Some outrage is justified—but make sure it hits the right targetby Christian Wolmar / January 2, 2018 / Leave a comment
We are in the midst of one of the all too frequent bouts of outrage about rail fares—with all the usual oversimplification of a complex issue. This happens in a cycle, first with the announcement in August of the rate of inflation on which the formula for rises is based, then the December confirmation of the precise nature of the increases and finally the introduction of the new fares in the first week in January.
We have just entered phase three, as today a hike comes into effect. Chris Grayling, the transport secretary, has come under heavy fire from his political opponents, not helped by the fact he is currently out of the country—and so stands accused of “running scared.”
Each step in the three-part cycle receives a disproportionate amount of the annual media coverage of the railways—and helps prevent a more considered and thorough appreciation of what is going on in an industry hated and loved in equal measure.
Just to be contrary, let’s look at the good news in Britain’s rail industry first and then fulminate about what is going wrong. Investment levels are at an all-time high and passenger numbers have more than doubled, to record levels historically, though there has been a slight decrease in the past few months. This year will see the opening of the Crossrail tunnels under London, a £15bn project to relieve pressure on the London Underground, and the expansion of Thameslink services to a range of new destinations, also the result of multi-billion pound investment.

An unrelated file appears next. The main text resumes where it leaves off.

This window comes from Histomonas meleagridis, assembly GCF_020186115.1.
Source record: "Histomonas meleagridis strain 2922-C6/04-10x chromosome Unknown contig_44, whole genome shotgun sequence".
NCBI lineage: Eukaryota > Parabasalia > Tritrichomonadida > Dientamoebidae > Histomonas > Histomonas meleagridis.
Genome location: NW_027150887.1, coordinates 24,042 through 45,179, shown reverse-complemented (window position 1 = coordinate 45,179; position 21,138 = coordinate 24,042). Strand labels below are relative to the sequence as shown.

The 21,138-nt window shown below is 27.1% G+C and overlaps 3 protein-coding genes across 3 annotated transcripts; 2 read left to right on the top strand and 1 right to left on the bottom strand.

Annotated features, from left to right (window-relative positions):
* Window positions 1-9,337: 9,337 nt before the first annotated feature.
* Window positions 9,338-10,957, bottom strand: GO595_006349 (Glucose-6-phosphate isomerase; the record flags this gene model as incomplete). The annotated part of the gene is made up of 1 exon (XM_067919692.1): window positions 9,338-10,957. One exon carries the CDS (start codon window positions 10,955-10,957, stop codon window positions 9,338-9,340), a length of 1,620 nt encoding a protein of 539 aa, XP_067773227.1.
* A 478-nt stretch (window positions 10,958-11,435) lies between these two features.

And it’s not just London. The line between Glasgow and Edinburgh is being electrified, the opening of the Ordsall Chord in Manchester will greatly improve local services and new Hitachi trains are being introduced on the Great Western line, and soon on the East Coast. Overall, some £48bn will be invested on the railways in the period between 2019 and 2024, most of which is being provided by government cash.
Given all this, say the industry PR people, what is there not to like? Well, quite a lot actually. While the outcry over Britain’s railways comes in fits and starts, and criticisms are often levelled at the wrong things, there are indeed problems which need calling out.
These latest fares rises are a result of a…